At the gym this morning, after his swimming lesson, Littlest said to a woman in the changing room that he had already practiced hockey, built Lego, had Second Breakfast and watched television that day. It was 11:00. He wasn’t doing a kid’s version of an adult’s litany of I’m so busy; he was just answering her question about how his morning had been. It had been full. And so was his afternoon: we walked home from the gym, grabbed warm milk to go on the way, raked leaves for two hours, he built more Lego, we took Middlest to an afternoon class, he did an hour of math homework, we walked home, bought marshmallows and hot dogs on the way, and we ate dinner and dessert al fresco around a bonfire.
By 6:30, the fire was dying out, and so was he.
I needed a glass of wine to go with my s’mores because, honestly, the rush and the push tries my patience six ways from Sunday, but part of the exercise of the bonfire was to sit and to stop and to rest at the end of a busy weekend. The boys ate and drifted into the house, the bonfire that was meant to be a reward for yard work was left to my husband and me, and we had the gift of an uninterrupted 30 minutes by the fire. I heard the wind in what remains of the maple leaves and the pop of firewood. I felt my body ache with raking and stiffen from resting. And resting, I see that these boys of mine thrive on the constant activity that tries me. Lack of sleep, hunger, boredom: these are the predictable things that set off bombs, but busyness does not faze them.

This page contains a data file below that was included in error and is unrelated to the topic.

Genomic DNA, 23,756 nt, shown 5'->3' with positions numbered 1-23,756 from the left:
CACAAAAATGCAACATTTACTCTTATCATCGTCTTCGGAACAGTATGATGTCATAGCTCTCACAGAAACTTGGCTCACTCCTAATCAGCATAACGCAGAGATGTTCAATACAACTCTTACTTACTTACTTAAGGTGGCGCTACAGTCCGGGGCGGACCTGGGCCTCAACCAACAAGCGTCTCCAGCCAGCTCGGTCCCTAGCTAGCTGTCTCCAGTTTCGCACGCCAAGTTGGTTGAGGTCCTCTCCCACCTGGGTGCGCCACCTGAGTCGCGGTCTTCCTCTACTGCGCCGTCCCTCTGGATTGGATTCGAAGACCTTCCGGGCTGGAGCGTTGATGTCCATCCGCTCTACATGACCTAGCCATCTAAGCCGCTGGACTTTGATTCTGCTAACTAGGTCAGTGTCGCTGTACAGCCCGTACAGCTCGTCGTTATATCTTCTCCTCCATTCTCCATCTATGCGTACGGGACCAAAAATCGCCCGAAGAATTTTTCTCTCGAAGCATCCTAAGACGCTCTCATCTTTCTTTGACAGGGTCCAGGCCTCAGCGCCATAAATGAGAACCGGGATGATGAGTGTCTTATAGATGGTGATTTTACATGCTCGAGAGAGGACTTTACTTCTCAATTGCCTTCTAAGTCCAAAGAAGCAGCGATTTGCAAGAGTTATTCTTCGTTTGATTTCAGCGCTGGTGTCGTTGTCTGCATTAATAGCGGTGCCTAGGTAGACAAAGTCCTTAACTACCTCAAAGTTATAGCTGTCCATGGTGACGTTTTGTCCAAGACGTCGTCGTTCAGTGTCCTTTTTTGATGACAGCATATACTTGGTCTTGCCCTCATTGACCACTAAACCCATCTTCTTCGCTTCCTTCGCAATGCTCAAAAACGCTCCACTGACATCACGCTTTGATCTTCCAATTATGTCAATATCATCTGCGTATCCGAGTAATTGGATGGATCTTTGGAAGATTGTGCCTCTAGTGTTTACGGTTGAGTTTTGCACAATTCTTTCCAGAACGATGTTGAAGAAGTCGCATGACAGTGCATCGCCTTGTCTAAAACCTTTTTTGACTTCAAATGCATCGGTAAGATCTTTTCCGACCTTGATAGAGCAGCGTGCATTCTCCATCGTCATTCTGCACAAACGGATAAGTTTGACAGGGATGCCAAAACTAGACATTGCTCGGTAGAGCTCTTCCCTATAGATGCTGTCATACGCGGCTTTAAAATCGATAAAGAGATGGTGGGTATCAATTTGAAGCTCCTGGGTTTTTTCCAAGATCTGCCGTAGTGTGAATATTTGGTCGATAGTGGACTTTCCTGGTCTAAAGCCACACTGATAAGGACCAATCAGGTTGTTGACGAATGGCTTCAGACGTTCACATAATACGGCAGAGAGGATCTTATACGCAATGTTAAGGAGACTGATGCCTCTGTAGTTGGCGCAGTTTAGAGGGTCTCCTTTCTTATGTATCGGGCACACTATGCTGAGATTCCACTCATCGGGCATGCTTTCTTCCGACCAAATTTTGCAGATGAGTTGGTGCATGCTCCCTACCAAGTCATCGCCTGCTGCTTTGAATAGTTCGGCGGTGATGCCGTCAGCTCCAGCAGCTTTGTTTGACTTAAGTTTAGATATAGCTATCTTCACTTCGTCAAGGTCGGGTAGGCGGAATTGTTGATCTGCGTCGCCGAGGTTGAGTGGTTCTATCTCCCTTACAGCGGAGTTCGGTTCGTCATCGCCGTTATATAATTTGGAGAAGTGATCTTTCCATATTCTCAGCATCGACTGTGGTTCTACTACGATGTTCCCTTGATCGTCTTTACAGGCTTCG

November nights close in early, and I love the dark and the cold and the early nudge to bed. Sleep and flannel sheets seem all the more welcome after a day that’s been jam packed and spent outdoors.
We all climbed into our beds with the smell of smoke on our bodies and the sense of satisfaction that comes with getting things done. The leaves are raked, the week is closed, and memories made around a fire to cap off the day.